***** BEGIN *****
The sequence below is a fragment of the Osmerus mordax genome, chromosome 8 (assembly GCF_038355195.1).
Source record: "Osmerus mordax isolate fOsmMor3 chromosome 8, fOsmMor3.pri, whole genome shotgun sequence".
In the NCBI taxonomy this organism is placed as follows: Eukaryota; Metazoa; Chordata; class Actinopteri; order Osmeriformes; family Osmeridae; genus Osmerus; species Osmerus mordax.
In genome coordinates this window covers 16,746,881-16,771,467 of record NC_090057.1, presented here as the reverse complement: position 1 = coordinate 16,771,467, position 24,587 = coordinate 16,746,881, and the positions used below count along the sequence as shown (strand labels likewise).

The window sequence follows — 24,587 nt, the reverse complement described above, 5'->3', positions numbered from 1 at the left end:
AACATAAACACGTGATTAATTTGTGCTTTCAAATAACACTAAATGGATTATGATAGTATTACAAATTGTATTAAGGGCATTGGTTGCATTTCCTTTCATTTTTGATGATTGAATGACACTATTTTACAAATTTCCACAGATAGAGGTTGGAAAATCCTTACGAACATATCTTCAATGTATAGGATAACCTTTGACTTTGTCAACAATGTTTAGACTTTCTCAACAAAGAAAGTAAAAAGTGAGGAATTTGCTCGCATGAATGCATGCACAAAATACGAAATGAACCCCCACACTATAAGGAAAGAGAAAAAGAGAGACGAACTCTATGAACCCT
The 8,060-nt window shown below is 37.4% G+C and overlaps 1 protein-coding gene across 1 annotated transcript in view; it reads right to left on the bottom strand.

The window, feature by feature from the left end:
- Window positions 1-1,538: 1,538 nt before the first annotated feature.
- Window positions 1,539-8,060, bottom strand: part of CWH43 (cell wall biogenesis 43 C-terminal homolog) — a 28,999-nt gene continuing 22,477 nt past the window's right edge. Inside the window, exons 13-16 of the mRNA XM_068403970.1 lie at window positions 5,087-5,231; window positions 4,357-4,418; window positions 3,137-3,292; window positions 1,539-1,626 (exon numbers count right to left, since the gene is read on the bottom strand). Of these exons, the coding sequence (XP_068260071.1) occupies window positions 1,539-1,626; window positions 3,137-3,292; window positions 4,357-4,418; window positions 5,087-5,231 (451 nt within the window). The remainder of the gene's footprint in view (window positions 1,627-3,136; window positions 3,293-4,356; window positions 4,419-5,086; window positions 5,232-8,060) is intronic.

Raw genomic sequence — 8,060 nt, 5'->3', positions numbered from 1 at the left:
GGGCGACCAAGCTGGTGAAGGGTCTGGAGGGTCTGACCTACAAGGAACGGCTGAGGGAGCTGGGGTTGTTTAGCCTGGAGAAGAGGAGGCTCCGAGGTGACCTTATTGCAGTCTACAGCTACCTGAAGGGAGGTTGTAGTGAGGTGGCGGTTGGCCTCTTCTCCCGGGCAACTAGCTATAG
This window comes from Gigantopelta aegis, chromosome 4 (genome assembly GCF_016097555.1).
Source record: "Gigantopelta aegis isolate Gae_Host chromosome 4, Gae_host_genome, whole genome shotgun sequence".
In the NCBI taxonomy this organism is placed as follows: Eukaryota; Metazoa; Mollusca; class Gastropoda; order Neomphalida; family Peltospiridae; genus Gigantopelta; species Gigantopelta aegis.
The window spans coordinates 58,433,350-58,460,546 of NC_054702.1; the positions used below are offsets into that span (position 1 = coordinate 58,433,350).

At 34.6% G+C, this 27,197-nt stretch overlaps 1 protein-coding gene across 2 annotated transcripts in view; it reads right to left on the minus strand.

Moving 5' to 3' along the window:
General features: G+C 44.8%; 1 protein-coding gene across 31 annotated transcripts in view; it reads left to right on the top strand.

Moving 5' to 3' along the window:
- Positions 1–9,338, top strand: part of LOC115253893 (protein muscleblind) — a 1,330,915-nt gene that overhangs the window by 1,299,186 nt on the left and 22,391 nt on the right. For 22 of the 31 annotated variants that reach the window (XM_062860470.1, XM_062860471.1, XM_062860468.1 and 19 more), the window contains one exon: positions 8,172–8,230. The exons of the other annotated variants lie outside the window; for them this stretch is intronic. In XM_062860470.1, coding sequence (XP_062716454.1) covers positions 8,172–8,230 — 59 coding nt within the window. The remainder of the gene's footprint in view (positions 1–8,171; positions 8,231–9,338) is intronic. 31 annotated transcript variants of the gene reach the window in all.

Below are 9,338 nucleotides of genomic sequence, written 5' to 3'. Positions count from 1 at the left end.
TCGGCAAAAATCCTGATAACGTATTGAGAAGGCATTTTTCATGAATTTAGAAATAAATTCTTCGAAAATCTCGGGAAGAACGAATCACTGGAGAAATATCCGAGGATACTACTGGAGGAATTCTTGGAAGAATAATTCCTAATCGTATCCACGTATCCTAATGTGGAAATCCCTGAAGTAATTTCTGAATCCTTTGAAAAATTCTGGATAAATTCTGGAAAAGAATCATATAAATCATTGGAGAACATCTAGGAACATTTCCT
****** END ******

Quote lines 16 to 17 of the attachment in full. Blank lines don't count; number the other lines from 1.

The window spans coordinates 58,433,350-58,460,546 of NC_054702.1; the positions used below are offsets into that span (position 1 = coordinate 58,433,350).

At 34.6% G+C, this 27,197-nt stretch overlaps 1 protein-coding gene across 2 annotated transcripts in view; it reads right to left on the minus strand.